The letter noted that nonprofit communities operate through donations and volunteer service; that most residents do not qualify for public assistance yet lack the resources to "care for themselves in dignity"; and that the cost to care for those receiving public assistance would be "considerably more" if not for the nonprofit communities. (Virtually the same argument is made today by ABHOW and other nonprofits.) The proposed legislation, the letter concluded, would increase operational costs. That would require the community to raise fees, “which would hinder if not eliminate our ability to take care of those of modest means.” ABHOW’s state trade group, the California Association of Homes for the Aging, increased dues the following year in order to step up advocacy for the tax exemption.

Steve Garner presents the Steven M. Garner Social Accountability Award to Plymouth Village Executive Director Keith Kasin at the ABHOW annual meeting in 2010.

Steve Garner presents the Steven M. Garner Social Accountability Award to Plymouth Village Executive Director Keith Kasin at the ABHOW annual meeting in 2010.

While nonprofit retirement communities wanted to protect their tax exemption, this was not the primary motivation for what came to be called “social accountability” in the 1990s. The first impulse was mission, from the Latin “missio” for “sent.” [Steve] Garner’s diagram reveals a corporate self-understanding that is fundamentally outward-focused: ABHOW is sent by God to serve; that service begins in the retirement communities then moves beyond. The rings of influence reprise the earliest Christian mission: the good news is to be shared with neighbors then strangers, from town to country to "the ends of the earth" (Acts 1:8).

In secular terms that meant fostering the public good, according to a vision statement adopted in 1991. ABHOW leaders imagined providing models of care to the wider community, sharing expertise, information, and “high standards that can be replicated.“ The company’s philosophy statement, adopted in 1989, pushed even further outward: “Our comprehensive program goes beyond the provision of services within our own communities and attempts to effect changes within society which lead toward a fuller life for all of us as we grow older.”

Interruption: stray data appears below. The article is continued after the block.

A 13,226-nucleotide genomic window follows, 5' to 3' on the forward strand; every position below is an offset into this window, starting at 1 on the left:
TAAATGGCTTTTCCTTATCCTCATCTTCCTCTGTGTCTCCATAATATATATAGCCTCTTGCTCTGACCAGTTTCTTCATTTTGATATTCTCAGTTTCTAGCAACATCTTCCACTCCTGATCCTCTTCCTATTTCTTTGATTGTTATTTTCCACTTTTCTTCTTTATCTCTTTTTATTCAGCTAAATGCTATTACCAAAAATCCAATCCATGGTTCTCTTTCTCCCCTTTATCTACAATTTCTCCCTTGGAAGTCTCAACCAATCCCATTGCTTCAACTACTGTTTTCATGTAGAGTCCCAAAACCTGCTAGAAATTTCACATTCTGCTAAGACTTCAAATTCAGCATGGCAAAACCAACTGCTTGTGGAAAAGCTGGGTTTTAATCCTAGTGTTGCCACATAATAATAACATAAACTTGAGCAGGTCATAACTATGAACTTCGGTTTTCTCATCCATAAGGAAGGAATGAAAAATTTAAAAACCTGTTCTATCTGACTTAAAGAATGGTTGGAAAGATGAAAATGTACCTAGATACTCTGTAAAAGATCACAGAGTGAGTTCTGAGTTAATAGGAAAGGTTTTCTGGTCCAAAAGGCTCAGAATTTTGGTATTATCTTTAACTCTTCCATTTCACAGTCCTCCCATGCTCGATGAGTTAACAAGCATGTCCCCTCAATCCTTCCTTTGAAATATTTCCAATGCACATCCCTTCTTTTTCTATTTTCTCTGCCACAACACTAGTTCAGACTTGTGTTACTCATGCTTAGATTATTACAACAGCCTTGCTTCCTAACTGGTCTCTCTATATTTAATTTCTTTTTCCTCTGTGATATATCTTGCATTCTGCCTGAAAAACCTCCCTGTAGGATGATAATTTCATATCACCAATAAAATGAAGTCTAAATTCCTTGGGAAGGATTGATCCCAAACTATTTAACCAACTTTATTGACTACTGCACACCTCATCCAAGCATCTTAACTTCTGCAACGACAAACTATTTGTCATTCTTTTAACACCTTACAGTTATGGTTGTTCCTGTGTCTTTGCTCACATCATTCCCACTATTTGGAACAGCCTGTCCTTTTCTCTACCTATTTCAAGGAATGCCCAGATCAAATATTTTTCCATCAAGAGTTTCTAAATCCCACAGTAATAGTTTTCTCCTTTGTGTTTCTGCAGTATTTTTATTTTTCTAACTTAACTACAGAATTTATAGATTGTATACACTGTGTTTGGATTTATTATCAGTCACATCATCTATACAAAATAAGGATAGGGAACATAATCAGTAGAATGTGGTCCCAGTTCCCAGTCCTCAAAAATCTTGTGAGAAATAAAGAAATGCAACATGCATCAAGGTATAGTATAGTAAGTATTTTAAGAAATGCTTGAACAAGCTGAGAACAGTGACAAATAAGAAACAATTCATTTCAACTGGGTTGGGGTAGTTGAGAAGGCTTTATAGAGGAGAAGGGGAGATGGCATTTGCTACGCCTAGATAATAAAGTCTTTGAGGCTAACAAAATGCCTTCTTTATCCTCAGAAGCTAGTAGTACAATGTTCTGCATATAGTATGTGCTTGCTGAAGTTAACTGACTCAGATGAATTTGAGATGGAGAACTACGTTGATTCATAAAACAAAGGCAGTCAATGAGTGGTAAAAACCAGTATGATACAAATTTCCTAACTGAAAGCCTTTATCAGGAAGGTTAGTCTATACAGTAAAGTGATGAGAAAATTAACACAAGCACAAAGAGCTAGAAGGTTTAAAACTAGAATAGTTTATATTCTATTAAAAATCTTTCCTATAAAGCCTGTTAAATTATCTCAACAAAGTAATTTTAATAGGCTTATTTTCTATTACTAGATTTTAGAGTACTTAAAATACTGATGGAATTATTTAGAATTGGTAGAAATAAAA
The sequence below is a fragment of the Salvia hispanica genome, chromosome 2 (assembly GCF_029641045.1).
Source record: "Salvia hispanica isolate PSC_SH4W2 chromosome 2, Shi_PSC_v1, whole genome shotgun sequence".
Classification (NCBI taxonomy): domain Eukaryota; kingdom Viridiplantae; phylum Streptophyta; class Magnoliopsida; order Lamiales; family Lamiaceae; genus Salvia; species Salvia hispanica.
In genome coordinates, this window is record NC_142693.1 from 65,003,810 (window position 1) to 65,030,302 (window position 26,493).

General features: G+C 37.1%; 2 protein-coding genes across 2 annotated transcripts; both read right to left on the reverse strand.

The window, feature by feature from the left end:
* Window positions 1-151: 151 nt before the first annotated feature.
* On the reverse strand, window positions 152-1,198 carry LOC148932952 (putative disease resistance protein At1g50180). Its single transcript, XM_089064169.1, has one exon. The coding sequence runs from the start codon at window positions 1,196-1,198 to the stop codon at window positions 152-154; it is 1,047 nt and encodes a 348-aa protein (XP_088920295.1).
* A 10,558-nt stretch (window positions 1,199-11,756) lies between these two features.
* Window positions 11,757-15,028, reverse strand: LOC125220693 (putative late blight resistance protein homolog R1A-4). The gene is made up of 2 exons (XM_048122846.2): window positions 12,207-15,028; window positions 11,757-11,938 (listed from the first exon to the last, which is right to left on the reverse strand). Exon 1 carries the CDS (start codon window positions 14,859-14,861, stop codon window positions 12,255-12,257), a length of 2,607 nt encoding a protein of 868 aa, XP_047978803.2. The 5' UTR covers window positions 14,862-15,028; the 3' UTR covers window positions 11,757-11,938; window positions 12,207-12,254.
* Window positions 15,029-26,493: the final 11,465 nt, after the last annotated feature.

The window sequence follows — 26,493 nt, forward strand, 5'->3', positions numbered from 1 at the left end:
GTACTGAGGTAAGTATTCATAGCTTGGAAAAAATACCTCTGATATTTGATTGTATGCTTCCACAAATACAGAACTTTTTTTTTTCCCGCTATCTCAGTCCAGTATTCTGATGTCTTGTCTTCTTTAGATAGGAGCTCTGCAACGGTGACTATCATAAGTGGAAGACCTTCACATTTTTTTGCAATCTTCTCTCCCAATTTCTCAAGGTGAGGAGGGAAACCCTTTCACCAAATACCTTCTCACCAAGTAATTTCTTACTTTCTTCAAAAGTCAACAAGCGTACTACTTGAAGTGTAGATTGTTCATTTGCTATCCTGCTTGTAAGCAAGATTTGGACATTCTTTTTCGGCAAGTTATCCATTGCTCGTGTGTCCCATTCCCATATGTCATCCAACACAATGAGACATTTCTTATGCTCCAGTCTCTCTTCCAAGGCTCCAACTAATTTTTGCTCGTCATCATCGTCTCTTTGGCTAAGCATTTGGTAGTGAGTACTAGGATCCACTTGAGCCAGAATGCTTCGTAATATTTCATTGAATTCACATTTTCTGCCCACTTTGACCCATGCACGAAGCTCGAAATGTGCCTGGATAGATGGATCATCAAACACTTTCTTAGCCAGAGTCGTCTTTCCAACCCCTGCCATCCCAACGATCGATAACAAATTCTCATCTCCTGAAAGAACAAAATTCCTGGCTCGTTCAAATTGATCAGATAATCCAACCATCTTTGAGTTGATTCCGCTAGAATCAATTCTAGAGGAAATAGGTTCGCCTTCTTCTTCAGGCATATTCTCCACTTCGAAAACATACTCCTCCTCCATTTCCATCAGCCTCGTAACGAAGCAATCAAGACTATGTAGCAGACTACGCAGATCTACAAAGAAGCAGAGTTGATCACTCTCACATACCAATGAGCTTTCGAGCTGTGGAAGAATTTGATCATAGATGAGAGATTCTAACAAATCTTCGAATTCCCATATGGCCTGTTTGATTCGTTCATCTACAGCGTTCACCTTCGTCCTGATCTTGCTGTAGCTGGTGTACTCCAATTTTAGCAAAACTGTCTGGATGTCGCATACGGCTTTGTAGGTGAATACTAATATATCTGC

“As a charitable corporation we exist for and are responsible to the communities we serve.”

—ABHOW's Statement of Philosophy

The philosophy statement shows a second impulse to social accountability: a sense of duty or obligation to others. “As a charitable corporation we exist for and are responsible to the communities we serve,” the statement reads. A nonprofit does not have shareholders; individuals neither own the nonprofit nor receive private benefit. But a nonprofit does have stakeholders — groups or persons who have a vested interest in the fulfillment of the mission. For ABHOW, stakeholders include residents, families, team members, community sponsors and partners, investors and regulators. Each stakeholder rightly expects something of ABHOW; and each is due an accounting of ABHOW's work.


More Mission

A Nonprofit Adventure In Senior Living

More Mission tells the story of American Baptist Homes of the West (ABHOW), a nonprofit organization whose mission drove it to innovate and expand as America and the world began to grapple with the challenges and opportunities of an aging population.

Spanning over six decades, the book captures the people, places and events that transformed ABHOW from one retirement community in Los Altos, California, into a pioneering leader of the senior living profession.

Foreword by Larry Minnix, Retired CEO of LeadingAge and Afterword by Dr. Sue Roderick & Kay Kallander, Retired Senior Executives of ABHOW.

Purchase Your Copy

Proceeds Benefit the ABHOW Foundation.